Readiness for REDD: Financial Governance and Lessons from Indonesia’s Reforestation Fund (RF)
This article explains how REDD payments can generate significant financial flows into Indonesia, and how efficient and transparent financial governance is necessary. Using the history of the Indonesia's Reforestation Fund, this article offers recommendations for effective REDD financial management.
Conclusions & Takeaways
The Reforestation Fund, established in 1989, levied a tax on timber concessions in order to fund reforestation projects. However, the authors state that much of the reforestation program payments, toward the development of industrial plantations, favored companies with ties to state elites. Large amounts of funds were lost to fraud and corruption, and fewer plantations were developed than initially planned. In many cases, Reforestation Fund subsidies were carelessly distributed, and did not result in commercially productive plantations. After the Asian financial crisis and the IMF bailout, responsibilities were shifted to the Ministry of Finance, with oversight from the Supreme Audit Agency, and transparency and accountability improved. Nevertheless, in recent years, the provincial governments have not dispersed significant parts of the reforestation money that they manage. The authors conclude that significant financial safeguards need to be in place in order for REDD payments to be distributed equitably and efficiently.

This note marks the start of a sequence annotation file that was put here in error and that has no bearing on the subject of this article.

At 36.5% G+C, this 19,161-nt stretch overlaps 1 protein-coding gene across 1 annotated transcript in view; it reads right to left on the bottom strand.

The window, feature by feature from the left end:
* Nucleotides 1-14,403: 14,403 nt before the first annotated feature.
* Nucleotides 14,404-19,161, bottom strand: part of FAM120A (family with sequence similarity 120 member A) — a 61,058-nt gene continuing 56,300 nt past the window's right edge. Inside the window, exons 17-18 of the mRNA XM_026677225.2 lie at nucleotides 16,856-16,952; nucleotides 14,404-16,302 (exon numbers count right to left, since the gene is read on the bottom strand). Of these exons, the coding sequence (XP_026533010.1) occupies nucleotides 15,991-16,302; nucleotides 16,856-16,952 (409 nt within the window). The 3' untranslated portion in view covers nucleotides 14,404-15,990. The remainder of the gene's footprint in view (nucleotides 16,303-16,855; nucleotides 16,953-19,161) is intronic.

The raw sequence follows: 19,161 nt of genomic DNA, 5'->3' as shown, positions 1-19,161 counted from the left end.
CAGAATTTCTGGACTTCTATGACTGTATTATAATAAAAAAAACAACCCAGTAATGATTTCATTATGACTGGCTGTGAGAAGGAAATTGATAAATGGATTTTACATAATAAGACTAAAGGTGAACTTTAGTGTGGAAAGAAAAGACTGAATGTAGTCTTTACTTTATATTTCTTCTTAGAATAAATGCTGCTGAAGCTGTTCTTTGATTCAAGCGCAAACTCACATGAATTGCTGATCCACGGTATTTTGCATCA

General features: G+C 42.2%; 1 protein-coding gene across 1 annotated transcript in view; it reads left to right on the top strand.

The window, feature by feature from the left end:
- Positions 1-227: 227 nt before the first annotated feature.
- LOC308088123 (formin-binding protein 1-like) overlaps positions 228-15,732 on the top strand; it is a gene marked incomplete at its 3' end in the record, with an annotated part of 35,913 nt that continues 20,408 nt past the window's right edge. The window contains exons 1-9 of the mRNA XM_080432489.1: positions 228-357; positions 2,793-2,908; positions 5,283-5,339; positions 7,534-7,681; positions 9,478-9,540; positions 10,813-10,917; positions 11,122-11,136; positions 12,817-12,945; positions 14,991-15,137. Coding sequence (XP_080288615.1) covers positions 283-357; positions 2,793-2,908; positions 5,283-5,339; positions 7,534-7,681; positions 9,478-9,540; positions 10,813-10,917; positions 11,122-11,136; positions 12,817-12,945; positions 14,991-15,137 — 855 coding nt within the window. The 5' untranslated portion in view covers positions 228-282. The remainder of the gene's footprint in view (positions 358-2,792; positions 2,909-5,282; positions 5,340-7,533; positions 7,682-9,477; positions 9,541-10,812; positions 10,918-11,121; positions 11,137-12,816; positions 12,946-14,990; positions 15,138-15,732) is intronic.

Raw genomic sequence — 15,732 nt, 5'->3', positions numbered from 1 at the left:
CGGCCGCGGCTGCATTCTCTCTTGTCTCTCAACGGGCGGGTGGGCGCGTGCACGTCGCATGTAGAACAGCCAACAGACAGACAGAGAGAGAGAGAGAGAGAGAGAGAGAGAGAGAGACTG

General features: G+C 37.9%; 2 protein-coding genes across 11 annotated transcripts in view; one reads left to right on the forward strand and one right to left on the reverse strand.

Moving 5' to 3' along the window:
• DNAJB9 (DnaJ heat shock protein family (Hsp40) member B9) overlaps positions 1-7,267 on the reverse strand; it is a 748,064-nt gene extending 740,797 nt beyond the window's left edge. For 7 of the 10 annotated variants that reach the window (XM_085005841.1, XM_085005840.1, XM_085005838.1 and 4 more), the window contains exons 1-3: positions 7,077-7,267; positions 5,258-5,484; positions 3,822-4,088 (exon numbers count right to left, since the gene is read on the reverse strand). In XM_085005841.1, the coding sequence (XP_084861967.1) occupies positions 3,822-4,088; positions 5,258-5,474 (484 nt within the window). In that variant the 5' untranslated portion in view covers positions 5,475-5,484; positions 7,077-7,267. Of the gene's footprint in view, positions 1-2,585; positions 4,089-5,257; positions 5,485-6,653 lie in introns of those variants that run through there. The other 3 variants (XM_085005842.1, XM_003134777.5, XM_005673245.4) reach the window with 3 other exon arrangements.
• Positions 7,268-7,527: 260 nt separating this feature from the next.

Readiness for REDD: financial governance and lessons from Indonesia\textquotesingles Reforestation Fund (RF). 2009. doi:10.17528/cifor/002876..
- Center for International Forestry Research - CIFOR